|Georgia (Cobb County), Marietta — Historic Dickson House — c. 1841|
|Facing demolition, this house was relocated here in 2005 from its original site on the battlefield at Gilgal Church in west Cobb County. On 1864 military maps, it was referred to as the “Dixon House”. The house was damaged by artillery and rifle fire during the battle on June 15, 1864. General Daniel Butterfield’s Federal division fought past this house intending to attack southern defenses at the Due West crossroads. The assault failed due to approaching darkness and Confederate . . . — Map (db m33426) HM|
|Georgia (Cobb County), Marietta — 033-51 — Johnston's Line East of Kennesaw|
|A point on the intrenched line of Loring’s (formerly Polk’s) A.C., [CS] which extended from the mtn. down its E. slope to the Bell’s Ferry rd. This sector was held by Featherston's div. -- the rt. of the corps. Hood’s A.C. [CS] prolonged the line E. beyond the Canton rd., where Wheeler’s cav. [CS] was posted. June 21, Featherston extended E. to occupy the line vacated by Hood’s A.C. when it was shifted to the left of the line below Kennesaw, on Powder Springs road.
June 27. Featherston & . . . — Map (db m20571) HM|
|Georgia (Cobb County), Marietta — Joseph Emerson Brown Park|
|A four-time Gov. of Ga, Joseph E. Brown (1821-1894) was born in S.C., educated at Yale, and admitted to the Ga. Bar in 1845. "The war governor," he served from 1857-1865. He served in Ga. Supreme Court and three terms in U.S. Senate. He was popular with the public, especially the working class. Son and Mariettan Joseph M. Brown was Governor 1909-1911. — Map (db m14685) HM|
|Georgia (Cobb County), Marietta — Judge Debra Halpern Bernes — October 15, 1955 – July 20, 2010|
|Judge Debra Halpern Bernes was a loving and devoted wife and mother to her husband, Gary, and children, Lane and Matthew. She served her community as an Assistant District Attorney for Cobb County, a solo practitioner of law and as an elected judge of the Georgia Court of Appeals, a position she held from 2005. Judge Bernes was a proud member of the Kiwanis Club of Marietta, a past president of the Cobb County Bar Association, and a committed supporter of the Jewish Educational Loan Fund. Her . . . — Map (db m54702) HM|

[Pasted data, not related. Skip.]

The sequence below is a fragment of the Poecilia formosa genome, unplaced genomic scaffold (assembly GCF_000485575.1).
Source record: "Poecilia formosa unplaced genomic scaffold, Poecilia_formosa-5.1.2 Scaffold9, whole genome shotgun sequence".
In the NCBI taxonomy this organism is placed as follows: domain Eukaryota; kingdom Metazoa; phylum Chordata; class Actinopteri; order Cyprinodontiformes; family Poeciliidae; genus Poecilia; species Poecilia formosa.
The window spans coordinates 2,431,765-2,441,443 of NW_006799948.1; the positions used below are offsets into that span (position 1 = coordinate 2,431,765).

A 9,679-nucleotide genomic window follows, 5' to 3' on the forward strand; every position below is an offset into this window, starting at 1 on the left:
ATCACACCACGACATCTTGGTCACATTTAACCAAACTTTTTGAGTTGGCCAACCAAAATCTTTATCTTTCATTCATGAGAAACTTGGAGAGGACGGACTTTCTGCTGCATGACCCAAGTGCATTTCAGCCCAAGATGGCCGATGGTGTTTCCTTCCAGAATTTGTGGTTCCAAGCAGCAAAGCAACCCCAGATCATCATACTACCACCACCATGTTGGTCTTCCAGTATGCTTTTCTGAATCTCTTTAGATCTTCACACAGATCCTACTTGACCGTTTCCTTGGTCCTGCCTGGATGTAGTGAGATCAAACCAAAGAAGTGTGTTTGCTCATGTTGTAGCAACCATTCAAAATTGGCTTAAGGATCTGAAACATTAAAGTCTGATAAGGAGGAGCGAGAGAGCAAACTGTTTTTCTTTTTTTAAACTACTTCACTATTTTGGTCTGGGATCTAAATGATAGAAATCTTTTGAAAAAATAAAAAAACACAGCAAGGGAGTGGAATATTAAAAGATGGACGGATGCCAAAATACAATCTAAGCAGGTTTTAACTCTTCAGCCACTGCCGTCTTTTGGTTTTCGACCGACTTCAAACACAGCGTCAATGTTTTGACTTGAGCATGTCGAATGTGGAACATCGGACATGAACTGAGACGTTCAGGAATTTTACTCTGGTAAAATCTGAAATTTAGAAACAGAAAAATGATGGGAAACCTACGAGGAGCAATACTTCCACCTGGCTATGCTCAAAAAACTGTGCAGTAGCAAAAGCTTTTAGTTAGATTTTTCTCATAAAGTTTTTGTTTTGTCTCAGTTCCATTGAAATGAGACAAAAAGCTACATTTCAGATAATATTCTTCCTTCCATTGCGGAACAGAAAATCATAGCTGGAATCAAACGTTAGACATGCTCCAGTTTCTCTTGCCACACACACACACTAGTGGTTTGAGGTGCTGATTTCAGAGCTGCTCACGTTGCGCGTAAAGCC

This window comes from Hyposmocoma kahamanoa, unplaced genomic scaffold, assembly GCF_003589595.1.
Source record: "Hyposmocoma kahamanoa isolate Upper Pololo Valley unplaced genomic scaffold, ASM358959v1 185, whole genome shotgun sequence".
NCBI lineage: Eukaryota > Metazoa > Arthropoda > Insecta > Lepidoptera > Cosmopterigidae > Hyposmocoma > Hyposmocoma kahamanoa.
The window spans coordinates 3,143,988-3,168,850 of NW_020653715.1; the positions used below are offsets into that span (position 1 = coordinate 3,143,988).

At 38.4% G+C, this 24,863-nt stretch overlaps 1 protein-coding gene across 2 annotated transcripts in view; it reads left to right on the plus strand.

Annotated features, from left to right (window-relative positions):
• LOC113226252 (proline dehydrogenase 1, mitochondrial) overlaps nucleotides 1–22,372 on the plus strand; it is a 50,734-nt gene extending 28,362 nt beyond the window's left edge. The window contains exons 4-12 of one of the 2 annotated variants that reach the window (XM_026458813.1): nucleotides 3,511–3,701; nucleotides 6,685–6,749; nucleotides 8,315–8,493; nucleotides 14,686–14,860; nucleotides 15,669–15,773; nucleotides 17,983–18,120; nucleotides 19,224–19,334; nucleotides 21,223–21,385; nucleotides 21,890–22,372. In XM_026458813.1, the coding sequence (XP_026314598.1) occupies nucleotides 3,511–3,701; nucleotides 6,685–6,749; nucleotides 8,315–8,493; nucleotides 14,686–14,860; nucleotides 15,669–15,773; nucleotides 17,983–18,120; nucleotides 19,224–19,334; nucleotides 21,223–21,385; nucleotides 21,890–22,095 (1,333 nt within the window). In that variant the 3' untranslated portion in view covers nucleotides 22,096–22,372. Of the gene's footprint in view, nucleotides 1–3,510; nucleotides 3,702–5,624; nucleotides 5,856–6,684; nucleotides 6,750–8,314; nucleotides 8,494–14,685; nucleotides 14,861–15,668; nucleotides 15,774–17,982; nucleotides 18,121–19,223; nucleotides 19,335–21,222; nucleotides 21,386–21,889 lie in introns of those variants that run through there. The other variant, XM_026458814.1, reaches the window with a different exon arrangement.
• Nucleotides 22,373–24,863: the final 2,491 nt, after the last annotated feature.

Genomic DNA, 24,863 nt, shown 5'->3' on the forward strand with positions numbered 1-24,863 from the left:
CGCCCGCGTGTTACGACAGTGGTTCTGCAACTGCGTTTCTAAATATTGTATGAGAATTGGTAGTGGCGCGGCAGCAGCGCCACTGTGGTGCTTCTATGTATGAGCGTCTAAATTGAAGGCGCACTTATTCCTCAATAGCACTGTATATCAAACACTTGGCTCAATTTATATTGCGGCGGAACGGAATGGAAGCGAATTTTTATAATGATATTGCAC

|Georgia (Cobb County), Marietta — 033-52 — Kennesaw Battlefield|
|One of the two abortive attempts to break Johnson’s line, * June 27, 1864, was made in this area by 3 Federal brigades. Deployed on the ridge W. of the stream & astride Burnt Hickory Rd., they moved E. toward the Spur of the mountain, which was the center of the attack.
The left of the charging line entered the gorge between the Spur & Little Kennesaw; the right swung around the point where the Spur impinges on the road.
During this battle, Federal regiments from Missouri battled . . . — Map (db m867) HM|
|Georgia (Cobb County), Marietta — 033-109 — Kennesaw House|
|In ante-bellum days, this hotel was a summer resort for planters attracted by the gay social activities of the town. In 1862, J. J. Andrews and his Federal raiders met here to begin the daring Locomotive Chase. Confederate wounded were fed and treated here after many battles, and civilian refugees from overrun Tennessee and Kentucky stayed here, moving south as Federals drew near. July 3, 1864, Sherman had his headquarters in the hotel, while directing pursuit of the Confederates retiring into . . . — Map (db m11469) HM|
|Georgia (Cobb County), Marietta — 033-53 — Kennesaw Spur|
|June 19, 1864. When Johnston’s forces [CS] moved to a third position on the Kennesaw front, the defense works included the mountain. Bearing N.E. & E., the line ran to the Canton rd.; southward, it reached below the Dallas Rd. The left of French’s div. (Loring’s A.C. [CS], posted on the mtn.) rested on this road, where the right of Hardee’s A.C. (Walker’s div.) joined. June 27. The left of French & the right of Walker withstood the assaults of 3 Federal brigades ~ moving E. astride this, the . . . — Map (db m33140) HM|
|Georgia (Cobb County), Marietta — Lady in Black|
|This memorial to Mary Annie Gartrell (1853-1906) was erected by her grieving sister Lucy (1863-1954). Musicians both and natives of Cobb County, Lucy visited this grave from her Atlanta home at least twice-weekly for 48 years, many times on foot. Dressed
always in mourning clothes, Lucy became known on the streets of Atlanta as "The Lady in Black." — Map (db m15203) HM|
|Georgia (Cobb County), Marietta — Lemon St. Grammar and High School|
|The Lemon Street Grammar School opened in 1894. The original wooden structure was funded by Marietta’s school board, and designed to educate Negro students. The high school was built nearby in 1930 at urging of Ursula Jenkins. Professor M. J. Woods became principal of both schools in 1929 and led the high school until 1962. Lemon Street and Marietta High Schools merged in 1967 and the Lemon Street building was demolished. The new grammar school was built at the direction of city council in 1951 and operated as a school until 1971. — Map (db m60575) HM|
|Georgia (Cobb County), Marietta — 33-1 — Leo Frank Lynching|